July 22-24, 2021


In for the Long Haul: The Craft of Writing a Series

Whether an author is crafting a trilogy or an ongoing series, serial writing demands considerable forethought and particular tools of the trade. This session will weigh the pros and cons of writing a series or trilogy and look at the decisions necessary in the earliest planning stages and beyond. This workshop will present techniques that are crucial to maintaining continuity, how to craft a single plot for each book and over-arching plot for the series, how to age characters authentically, how to engage readers who start mid-series, and how to tie the series/trilogy together at the end in a manner satisfying to readers.

Publishers these days shy away from novels, especially debut novels, much longer than 125,000 words. But what if an author’s story demands more words? This workshop will be of interest to those who discover their story is too long for one novel but are not certain how to write it across multiple books, and will appeal as well to those who already have a series or trilogy in mind.

First and foremost, the workshop will distinguish and define a series/trilogy: is it the same protagonist, the same story style (biographical, mystery, etc.), such as Dan Brown’s Robert Langdon series; the same structure, the same POV, the same period, locale, or all such criteria? Does it have to be chronological in structure? Can it be several books set in the same period or family with different protagonists, such as John Jakes’ Kent Family Chronicals? And does each book have to continue the first’s themes and conflicts for it to connect as a series/trilogy?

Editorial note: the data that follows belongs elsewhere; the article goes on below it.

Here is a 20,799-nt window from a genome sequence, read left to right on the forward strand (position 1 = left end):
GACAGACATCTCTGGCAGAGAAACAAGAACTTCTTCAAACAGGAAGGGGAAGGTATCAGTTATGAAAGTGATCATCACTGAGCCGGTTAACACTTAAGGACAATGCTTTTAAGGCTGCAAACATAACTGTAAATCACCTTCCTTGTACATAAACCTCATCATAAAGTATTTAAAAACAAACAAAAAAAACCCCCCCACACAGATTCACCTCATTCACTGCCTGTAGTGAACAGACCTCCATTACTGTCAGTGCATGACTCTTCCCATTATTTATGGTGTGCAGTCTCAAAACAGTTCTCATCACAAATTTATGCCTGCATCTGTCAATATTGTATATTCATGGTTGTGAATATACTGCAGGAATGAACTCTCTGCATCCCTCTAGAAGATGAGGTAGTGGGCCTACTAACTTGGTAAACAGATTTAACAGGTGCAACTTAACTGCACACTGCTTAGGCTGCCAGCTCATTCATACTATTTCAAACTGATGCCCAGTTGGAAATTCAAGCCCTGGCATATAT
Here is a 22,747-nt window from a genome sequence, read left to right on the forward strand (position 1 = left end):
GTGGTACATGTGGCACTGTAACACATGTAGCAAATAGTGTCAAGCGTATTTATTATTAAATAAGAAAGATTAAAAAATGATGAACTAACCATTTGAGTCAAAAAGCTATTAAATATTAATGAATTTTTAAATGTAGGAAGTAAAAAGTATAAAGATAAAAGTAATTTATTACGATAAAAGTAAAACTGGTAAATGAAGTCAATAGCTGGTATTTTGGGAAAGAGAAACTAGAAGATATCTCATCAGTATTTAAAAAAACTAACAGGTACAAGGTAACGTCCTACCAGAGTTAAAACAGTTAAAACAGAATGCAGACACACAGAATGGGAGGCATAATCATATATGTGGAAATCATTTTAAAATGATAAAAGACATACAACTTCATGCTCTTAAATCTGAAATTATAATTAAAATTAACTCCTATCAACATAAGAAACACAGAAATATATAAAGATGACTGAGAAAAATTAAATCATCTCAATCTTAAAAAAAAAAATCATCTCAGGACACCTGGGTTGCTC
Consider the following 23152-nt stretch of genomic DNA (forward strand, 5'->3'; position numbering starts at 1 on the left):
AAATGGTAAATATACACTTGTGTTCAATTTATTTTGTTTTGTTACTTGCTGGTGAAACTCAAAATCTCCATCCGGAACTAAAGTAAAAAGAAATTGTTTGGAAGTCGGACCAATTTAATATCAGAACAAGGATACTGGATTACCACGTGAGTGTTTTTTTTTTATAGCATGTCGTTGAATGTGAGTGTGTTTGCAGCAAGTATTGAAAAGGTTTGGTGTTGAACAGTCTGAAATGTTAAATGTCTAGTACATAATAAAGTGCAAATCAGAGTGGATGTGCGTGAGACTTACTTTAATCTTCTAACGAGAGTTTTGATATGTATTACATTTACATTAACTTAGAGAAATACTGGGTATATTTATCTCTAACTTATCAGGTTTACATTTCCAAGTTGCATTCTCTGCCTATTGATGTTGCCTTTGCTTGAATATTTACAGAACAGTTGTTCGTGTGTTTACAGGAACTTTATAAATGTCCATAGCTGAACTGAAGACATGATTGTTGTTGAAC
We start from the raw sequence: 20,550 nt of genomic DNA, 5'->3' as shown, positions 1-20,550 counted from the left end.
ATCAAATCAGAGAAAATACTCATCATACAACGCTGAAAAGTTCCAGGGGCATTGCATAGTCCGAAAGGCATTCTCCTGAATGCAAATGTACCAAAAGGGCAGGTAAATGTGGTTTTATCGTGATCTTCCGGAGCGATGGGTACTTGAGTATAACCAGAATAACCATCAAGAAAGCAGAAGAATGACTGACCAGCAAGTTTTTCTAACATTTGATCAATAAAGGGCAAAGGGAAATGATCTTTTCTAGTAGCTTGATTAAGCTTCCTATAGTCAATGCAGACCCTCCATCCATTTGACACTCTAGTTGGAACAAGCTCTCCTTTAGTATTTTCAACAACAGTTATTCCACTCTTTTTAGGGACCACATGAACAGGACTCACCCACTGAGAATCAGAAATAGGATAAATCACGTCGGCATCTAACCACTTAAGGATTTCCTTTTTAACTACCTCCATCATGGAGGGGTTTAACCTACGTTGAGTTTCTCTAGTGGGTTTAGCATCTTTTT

Serial writing demands considerable forethought as well as particular tools of the trade. This workshop will delineate the pros and cons of writing a series or trilogy and will emphasize the decisions an author needs to make during the earliest planning stages and beyond.

Topics will include techniques for designing an over-arching story-line in addition to individual plot-lines that lead to a satisfactory conclusion for each book, as in Bernard Cornwell’s Saxon Tales, J.K. Rowling’s Harry Potter Series and Donna Russo Morin’s Da Vinci’s Disciples Trilogy.

The material will address creating recurring main characters who must, like Diana Gabaldon’s Claire and Jamie Fraser, have such compelling personalities and face such breathless adventures that readers will eagerly follow them through book after book.

The lecture will include discussion of continuity of tone and character, which are so essential for crafting a successful series/trilogy, provide how-to tips for bringing readers in mid-series, and weighing the pros and cons of making the main character a historical figure versus a fictional character surrounded by historical figures and events.

Lastly, tips will be offered for bringing the series/trilogy to a full and fulfilling conclusion.